"The problem with socialism is that eventually you run out of other people's money."  Margaret Thatcher

If you take more and more money out of the economic system for taxes, isn't there going to be less to invest productively and to grow and have more jobs?

Doesn't everything have a consequence?  Isn't life and economics full of trade-offs, with no free lunch?  Aren't there limits to what we can do in any one area?  Shouldn't we look at what those are?

Perhaps he doesn't understand this, as the other things he has done seem to indicate that he is oblivious to it and/or not going to do anything about it (until forced, maybe).  A budget not dealing with it at all (rejected 97-0 by the Senate) and no written, committed plan for dealing with the big problems that will come to roost in Social Security and Medicare.  (He criticizes others for doing that, with all sorts of accusations of not caring - but going forward and addressing the problems to attempt to resolve them is an indication of great caring and the willingness to confront and try to solve problems!).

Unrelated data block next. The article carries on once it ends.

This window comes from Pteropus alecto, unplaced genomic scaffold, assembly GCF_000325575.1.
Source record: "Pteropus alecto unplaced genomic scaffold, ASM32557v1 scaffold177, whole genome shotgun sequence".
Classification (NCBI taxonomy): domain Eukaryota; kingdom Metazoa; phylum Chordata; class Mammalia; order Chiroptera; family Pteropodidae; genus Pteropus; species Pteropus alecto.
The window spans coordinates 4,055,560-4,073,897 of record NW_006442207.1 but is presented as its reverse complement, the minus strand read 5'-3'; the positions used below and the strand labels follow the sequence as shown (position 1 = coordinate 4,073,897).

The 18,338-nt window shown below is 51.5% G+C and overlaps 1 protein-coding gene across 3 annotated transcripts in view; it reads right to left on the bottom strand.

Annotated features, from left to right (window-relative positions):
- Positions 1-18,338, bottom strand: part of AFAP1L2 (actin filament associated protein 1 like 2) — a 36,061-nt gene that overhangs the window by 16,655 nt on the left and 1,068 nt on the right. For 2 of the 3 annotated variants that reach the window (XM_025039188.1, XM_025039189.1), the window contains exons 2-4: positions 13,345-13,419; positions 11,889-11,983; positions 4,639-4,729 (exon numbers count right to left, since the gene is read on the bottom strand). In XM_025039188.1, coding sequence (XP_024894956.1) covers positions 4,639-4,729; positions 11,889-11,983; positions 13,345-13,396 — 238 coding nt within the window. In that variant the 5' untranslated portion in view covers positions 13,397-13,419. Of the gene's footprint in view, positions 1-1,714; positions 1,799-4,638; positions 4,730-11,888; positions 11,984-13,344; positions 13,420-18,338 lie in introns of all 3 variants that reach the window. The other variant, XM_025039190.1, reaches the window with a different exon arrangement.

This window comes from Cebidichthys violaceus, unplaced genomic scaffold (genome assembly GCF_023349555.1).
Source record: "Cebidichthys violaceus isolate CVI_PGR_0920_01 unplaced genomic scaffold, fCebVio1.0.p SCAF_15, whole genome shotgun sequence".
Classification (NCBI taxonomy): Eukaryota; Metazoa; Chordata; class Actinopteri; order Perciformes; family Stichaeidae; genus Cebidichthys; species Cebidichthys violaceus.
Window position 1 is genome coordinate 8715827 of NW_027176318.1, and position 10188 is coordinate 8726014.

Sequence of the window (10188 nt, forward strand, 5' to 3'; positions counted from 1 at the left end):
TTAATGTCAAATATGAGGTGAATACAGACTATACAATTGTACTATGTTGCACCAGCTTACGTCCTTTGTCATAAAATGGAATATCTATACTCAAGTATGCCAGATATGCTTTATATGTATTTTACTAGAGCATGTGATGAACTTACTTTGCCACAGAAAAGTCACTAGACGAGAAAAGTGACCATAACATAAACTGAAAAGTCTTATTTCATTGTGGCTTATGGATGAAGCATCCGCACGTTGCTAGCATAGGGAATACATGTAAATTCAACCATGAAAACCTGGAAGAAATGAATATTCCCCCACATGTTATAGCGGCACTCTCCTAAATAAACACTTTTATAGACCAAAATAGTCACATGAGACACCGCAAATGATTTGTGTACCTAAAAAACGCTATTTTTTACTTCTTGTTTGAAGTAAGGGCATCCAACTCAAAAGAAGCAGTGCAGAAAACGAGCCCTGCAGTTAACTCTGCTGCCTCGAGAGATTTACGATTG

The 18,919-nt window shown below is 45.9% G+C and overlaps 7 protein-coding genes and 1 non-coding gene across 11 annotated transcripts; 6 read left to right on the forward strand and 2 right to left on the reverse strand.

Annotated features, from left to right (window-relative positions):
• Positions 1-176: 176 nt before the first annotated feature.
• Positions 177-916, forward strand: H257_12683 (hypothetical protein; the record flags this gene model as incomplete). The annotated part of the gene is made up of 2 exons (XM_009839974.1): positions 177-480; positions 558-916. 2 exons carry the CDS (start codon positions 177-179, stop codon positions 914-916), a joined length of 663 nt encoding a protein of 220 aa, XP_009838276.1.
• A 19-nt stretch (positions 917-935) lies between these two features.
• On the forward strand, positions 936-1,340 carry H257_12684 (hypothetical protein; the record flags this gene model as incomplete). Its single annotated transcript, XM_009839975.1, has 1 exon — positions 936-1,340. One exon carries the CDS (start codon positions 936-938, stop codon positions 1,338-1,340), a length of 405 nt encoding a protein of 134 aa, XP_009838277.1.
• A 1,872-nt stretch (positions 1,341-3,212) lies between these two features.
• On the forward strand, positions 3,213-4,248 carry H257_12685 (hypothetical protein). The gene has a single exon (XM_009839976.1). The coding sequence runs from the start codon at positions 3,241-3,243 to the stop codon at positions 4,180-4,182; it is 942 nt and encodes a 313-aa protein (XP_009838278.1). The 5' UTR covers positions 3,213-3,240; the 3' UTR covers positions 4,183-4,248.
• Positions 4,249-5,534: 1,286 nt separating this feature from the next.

Whenever he gets a chance Obama will "hammer home the theme of economic justice for the middle class."
"It is wrong for anybody to suggest that the only option for sturggling, responsible homeowners is to sit and wait for the houseing market to hit bottom.  I refeus to accept that, and so do the American people."